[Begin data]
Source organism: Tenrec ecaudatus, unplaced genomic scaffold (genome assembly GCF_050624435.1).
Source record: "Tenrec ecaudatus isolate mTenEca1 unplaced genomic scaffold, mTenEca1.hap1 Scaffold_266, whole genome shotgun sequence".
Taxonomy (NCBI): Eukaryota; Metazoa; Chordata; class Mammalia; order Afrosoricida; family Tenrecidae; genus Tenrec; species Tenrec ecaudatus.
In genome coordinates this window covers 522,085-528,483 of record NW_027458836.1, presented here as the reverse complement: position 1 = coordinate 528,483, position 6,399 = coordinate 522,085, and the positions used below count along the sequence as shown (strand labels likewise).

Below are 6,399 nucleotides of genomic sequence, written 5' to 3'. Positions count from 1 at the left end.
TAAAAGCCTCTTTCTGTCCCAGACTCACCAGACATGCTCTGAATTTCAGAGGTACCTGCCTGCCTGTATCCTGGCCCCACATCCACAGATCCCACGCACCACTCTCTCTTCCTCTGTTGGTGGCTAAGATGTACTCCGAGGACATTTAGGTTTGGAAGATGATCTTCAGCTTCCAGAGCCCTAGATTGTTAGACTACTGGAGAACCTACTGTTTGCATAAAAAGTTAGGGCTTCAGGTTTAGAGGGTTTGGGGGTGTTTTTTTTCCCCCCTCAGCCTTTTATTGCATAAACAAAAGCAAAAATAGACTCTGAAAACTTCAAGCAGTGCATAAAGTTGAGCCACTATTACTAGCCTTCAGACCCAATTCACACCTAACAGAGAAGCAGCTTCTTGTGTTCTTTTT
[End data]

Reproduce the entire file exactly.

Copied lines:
Source organism: Tenrec ecaudatus, unplaced genomic scaffold (genome assembly GCF_050624435.1).
Source record: "Tenrec ecaudatus isolate mTenEca1 unplaced genomic scaffold, mTenEca1.hap1 Scaffold_266, whole genome shotgun sequence".
Taxonomy (NCBI): Eukaryota; Metazoa; Chordata; class Mammalia; order Afrosoricida; family Tenrecidae; genus Tenrec; species Tenrec ecaudatus.
In genome coordinates this window covers 522,085-528,483 of record NW_027458836.1, presented here as the reverse complement: position 1 = coordinate 528,483, position 6,399 = coordinate 522,085, and the positions used below count along the sequence as shown (strand labels likewise).

Below are 6,399 nucleotides of genomic sequence, written 5' to 3'. Positions count from 1 at the left end.
TAAAAGCCTCTTTCTGTCCCAGACTCACCAGACATGCTCTGAATTTCAGAGGTACCTGCCTGCCTGTATCCTGGCCCCACATCCACAGATCCCACGCACCACTCTCTCTTCCTCTGTTGGTGGCTAAGATGTACTCCGAGGACATTTAGGTTTGGAAGATGATCTTCAGCTTCCAGAGCCCTAGATTGTTAGACTACTGGAGAACCTACTGTTTGCATAAAAAGTTAGGGCTTCAGGTTTAGAGGGTTTGGGGGTGTTTTTTTTCCCCCCTCAGCCTTTTATTGCATAAACAAAAGCAAAAATAGACTCTGAAAACTTCAAGCAGTGCATAAAGTTGAGCCACTATTACTAGCCTTCAGACCCAATTCACACCTAACAGAGAAGCAGCTTCTTGTGTTCTTTTT